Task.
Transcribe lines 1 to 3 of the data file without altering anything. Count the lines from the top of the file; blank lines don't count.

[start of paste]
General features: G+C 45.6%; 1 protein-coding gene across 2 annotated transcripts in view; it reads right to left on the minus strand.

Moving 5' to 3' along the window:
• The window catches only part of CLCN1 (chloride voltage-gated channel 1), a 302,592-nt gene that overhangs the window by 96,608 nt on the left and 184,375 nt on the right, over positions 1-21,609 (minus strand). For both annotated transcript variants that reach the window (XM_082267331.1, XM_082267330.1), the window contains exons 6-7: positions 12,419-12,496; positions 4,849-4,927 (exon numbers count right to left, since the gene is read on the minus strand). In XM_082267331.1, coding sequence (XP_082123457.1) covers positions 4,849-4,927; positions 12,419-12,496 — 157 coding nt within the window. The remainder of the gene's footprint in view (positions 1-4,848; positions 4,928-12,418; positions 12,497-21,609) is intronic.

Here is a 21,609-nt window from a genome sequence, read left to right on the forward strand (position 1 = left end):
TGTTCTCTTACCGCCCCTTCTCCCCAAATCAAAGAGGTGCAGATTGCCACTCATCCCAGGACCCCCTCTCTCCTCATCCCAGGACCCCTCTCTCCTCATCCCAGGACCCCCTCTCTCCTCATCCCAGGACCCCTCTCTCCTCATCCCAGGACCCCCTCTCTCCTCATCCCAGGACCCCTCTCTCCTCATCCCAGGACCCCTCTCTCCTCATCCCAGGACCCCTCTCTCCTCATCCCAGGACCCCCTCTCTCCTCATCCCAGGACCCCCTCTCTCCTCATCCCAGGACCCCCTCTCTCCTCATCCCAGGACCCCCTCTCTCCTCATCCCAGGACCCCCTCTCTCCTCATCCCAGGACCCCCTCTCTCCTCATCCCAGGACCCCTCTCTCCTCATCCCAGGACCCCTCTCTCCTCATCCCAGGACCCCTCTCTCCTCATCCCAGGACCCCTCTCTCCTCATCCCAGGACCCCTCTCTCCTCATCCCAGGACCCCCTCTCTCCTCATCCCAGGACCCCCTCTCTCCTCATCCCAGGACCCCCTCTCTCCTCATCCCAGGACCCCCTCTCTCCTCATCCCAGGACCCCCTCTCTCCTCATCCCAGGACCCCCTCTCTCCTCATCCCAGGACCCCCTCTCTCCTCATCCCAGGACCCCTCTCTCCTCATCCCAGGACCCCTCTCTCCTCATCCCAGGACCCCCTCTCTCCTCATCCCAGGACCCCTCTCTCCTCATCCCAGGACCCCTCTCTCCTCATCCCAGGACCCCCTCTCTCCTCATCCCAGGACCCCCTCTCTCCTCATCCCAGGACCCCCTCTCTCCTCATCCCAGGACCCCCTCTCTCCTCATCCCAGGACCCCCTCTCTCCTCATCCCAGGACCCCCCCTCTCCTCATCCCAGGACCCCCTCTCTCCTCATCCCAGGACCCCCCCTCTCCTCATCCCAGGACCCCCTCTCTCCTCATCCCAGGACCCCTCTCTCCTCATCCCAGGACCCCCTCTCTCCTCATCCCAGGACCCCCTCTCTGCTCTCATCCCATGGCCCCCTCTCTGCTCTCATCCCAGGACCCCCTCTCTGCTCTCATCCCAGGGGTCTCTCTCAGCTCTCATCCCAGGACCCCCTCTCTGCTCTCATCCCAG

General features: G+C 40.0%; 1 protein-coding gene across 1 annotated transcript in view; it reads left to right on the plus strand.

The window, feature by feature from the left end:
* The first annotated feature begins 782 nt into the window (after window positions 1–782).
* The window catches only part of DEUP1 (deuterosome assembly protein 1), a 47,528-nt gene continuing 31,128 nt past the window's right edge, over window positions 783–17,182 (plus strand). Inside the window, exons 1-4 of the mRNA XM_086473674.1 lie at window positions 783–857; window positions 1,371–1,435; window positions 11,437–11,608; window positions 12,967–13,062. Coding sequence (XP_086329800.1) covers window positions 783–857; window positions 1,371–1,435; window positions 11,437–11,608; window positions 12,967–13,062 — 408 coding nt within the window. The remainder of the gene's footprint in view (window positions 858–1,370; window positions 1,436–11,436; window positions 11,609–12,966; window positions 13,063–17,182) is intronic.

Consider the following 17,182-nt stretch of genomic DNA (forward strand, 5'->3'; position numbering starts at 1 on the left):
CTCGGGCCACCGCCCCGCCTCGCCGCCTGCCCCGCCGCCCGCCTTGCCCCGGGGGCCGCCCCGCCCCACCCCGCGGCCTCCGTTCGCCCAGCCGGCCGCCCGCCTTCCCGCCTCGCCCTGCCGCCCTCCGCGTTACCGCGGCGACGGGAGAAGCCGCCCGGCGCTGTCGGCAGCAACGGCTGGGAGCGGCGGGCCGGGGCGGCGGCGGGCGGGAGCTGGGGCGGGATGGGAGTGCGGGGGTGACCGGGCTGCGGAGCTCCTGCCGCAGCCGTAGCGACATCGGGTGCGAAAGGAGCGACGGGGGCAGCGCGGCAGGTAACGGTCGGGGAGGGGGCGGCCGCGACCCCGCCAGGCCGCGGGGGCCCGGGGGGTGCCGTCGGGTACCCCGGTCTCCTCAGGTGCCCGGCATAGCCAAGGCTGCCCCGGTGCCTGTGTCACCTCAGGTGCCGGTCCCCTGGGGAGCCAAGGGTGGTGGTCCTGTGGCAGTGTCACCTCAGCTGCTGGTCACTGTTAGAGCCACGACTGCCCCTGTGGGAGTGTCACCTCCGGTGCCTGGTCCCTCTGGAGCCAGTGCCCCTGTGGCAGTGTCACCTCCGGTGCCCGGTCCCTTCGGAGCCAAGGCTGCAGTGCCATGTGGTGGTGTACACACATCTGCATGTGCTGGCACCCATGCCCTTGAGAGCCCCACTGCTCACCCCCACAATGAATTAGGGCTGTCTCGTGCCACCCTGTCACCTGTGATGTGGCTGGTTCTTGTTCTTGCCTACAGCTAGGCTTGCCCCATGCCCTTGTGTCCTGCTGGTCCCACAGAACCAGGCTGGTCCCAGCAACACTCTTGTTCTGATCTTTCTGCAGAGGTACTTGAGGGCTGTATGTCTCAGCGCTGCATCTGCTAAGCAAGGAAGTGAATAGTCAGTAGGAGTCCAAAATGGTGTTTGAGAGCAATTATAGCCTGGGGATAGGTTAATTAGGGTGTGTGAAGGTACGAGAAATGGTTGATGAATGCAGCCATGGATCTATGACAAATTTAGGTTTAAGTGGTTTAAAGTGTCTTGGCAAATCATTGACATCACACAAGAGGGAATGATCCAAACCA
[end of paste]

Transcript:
General features: G+C 45.6%; 1 protein-coding gene across 2 annotated transcripts in view; it reads right to left on the minus strand.

Moving 5' to 3' along the window:
• The window catches only part of CLCN1 (chloride voltage-gated channel 1), a 302,592-nt gene that overhangs the window by 96,608 nt on the left and 184,375 nt on the right, over positions 1-21,609 (minus strand). For both annotated transcript variants that reach the window (XM_082267331.1, XM_082267330.1), the window contains exons 6-7: positions 12,419-12,496; positions 4,849-4,927 (exon numbers count right to left, since the gene is read on the minus strand). In XM_082267331.1, coding sequence (XP_082123457.1) covers positions 4,849-4,927; positions 12,419-12,496 — 157 coding nt within the window. The remainder of the gene's footprint in view (positions 1-4,848; positions 4,928-12,418; positions 12,497-21,609) is intronic.